Calls for action behind apology grow as Sask. Party addresses breast and beer game
Alex Nau hosted spin-the-wheel game that had participants show breasts or have beer shot down throat
Sask. Party candidate Alex Nau said he regrets hosting a spin-the-wheel game in which participants had to show their breasts or have beer shot down their throat. But Jill Arnott said there is a lack of meaningful action behind his apology.
"When you are setting yourself up as a leader, then you need to lead. You need to be accountable, your example needs to be better," Arnott, who is the executive director of the University of Regina's Women's Centre, said.
The Regina Rosemount candidate's were thrust back into the public spotlight after references to a 2016 Regina Leader-Post article emerged online. It was about the Craven music festival — now known as the Country Thunder.
According to the article, Nau was at the helm of a "game" where people could spin a wheel. According to the newspaper, people who spun the wheel would then have to expose their breasts, shotgun a beer or have beer shoved down their throat via a water gun — depending on where the dial stopped.
"I understand how suggesting this action is disrespectful to women and regret my participation… it was wrong. I would not do this again," Nau said in a written statement.
Sask. Party Leader Scott Moe called what Nau did disrespectful and juvenile at a campaign event Monday, also repeating that it happened "a number of years ago."
When asked what demonstrable actions Nau has taken to show he has changed, Moe said "this candidate has not taken actions that you were alluding to. I have talked to him, a number of members of the party have talked to him," Moe said, adding Nau's actions are not condoned by the Sask. Party, nor should they be supported.
"But we should also provide people with the opportunity, when they say that these actions are juvenile, when they say they are not going to occur again, we should provide them with the opportunity to say that and to believe that they have changed, and they have matured."
"I am not interested in a conversation where there's no path forward. I don't think that throwing people away and writing them off is helpful," she said. But Arnott said in order to move forward, people need to demonstrate tangible action.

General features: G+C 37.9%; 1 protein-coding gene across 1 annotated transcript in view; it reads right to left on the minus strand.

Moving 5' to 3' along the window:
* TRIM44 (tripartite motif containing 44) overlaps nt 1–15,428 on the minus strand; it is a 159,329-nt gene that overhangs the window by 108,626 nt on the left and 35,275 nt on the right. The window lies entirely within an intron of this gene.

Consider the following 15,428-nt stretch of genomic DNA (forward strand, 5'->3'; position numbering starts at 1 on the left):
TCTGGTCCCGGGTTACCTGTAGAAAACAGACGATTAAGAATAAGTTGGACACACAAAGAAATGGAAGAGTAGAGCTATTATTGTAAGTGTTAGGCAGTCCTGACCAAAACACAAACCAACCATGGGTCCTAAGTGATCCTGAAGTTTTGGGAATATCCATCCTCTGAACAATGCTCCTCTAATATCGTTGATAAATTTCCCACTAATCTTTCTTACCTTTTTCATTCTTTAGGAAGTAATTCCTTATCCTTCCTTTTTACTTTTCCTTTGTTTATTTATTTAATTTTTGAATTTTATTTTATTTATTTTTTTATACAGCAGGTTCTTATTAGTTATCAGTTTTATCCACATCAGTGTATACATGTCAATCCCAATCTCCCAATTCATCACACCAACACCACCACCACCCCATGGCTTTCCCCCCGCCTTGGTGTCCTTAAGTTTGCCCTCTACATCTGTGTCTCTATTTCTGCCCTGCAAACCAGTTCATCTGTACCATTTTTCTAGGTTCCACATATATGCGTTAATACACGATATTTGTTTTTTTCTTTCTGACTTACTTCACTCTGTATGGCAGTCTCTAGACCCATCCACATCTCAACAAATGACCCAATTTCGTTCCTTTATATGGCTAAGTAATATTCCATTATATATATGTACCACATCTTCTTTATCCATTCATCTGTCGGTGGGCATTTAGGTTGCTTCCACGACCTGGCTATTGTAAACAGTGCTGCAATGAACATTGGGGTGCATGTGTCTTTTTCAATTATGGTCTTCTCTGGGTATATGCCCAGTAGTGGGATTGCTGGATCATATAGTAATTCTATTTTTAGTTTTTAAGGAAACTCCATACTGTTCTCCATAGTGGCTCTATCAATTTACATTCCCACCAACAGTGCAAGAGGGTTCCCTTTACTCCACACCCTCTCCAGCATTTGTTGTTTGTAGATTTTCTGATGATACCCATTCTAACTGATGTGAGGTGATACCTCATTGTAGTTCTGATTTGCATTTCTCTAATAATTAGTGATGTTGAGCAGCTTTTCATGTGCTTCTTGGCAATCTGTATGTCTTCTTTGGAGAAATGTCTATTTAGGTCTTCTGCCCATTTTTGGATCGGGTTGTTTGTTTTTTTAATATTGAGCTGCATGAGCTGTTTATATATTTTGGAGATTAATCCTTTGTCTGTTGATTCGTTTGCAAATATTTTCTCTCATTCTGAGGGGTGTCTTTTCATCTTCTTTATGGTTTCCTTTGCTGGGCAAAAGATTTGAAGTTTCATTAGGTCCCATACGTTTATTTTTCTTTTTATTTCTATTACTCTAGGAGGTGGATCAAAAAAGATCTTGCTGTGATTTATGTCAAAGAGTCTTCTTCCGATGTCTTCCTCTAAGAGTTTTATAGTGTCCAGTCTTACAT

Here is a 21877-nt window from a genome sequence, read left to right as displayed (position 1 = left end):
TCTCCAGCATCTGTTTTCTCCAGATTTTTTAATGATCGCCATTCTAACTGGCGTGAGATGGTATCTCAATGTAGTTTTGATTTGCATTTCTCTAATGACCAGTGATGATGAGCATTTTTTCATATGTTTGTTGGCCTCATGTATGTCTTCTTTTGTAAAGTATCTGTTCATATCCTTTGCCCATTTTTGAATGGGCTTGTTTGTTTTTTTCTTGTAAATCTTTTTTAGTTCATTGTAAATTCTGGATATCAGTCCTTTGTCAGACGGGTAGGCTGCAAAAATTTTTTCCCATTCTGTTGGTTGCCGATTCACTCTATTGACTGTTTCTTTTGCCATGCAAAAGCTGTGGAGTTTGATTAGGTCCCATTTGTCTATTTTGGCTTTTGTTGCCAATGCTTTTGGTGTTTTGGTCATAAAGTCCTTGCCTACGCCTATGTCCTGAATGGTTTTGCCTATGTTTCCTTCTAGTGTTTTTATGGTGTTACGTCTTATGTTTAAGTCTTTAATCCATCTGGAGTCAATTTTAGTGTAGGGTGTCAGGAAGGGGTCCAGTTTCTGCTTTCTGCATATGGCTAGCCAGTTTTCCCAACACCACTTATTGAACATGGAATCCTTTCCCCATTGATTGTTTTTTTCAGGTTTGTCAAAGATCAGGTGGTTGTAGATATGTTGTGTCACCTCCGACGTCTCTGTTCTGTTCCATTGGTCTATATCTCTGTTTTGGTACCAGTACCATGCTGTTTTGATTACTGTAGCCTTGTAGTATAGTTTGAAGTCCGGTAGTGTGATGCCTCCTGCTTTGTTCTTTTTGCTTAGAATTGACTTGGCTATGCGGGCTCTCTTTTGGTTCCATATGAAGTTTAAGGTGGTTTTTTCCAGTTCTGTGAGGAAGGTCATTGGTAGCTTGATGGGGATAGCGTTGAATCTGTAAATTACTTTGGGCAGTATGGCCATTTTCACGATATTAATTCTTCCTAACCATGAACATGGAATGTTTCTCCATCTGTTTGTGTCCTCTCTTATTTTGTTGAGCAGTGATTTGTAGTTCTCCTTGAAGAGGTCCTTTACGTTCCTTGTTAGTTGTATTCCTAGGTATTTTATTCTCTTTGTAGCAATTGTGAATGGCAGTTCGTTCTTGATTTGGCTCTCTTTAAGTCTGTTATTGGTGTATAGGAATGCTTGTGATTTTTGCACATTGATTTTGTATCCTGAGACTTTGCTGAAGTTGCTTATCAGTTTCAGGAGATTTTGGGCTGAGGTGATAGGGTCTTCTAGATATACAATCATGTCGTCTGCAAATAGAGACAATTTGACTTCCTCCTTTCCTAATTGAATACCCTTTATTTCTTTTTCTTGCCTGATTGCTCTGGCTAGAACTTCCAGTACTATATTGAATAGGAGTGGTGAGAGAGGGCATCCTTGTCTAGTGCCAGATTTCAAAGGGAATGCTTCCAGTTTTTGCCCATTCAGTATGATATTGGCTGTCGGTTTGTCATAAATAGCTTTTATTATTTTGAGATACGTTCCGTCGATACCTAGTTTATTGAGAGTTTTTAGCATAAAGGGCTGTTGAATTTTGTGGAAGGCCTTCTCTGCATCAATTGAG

"When all you are doing is saying 'I get it, let's move on'… that's not enough and certainly that doesn't suggest to anybody that there's anything genuine happening in terms of progress."
'Mistakes at a younger age'
A Sask. Party statement on the matter noted Nau would continue to run as a party candidate, adding "many have made mistakes at a younger age."
When Arnott read the messaging she thought "here we go again."
"That's not an excuse. Not everyone who is young engages in that kind of behaviour. A lot of young people know the difference between what's right, what's wrong," she said. "There doesn't seem to be a very genuine interest in investigating what accountability might look like, and how they could be better in terms of the response of the party."
Arnott said the party should have demonstrated who or what it had consulted to learn from this situation and educate its candidates.
Arnott pointed to the #metoo movement that created unprecedented waves in Regina this summer. She said people in the province have indicated they're no longer okay with accepting the status quo of apologies without action.
"If you're young and you want to be a leader and you're paying attention to the people you want to lead — then get with the program, because the conversation in this community, particularly this summer, was not 'oh it's no big deal.' It is a big deal. We want change. We want to see a committed effort," she said.
"If you want to be a leader, then step up and lead. That means being accountable."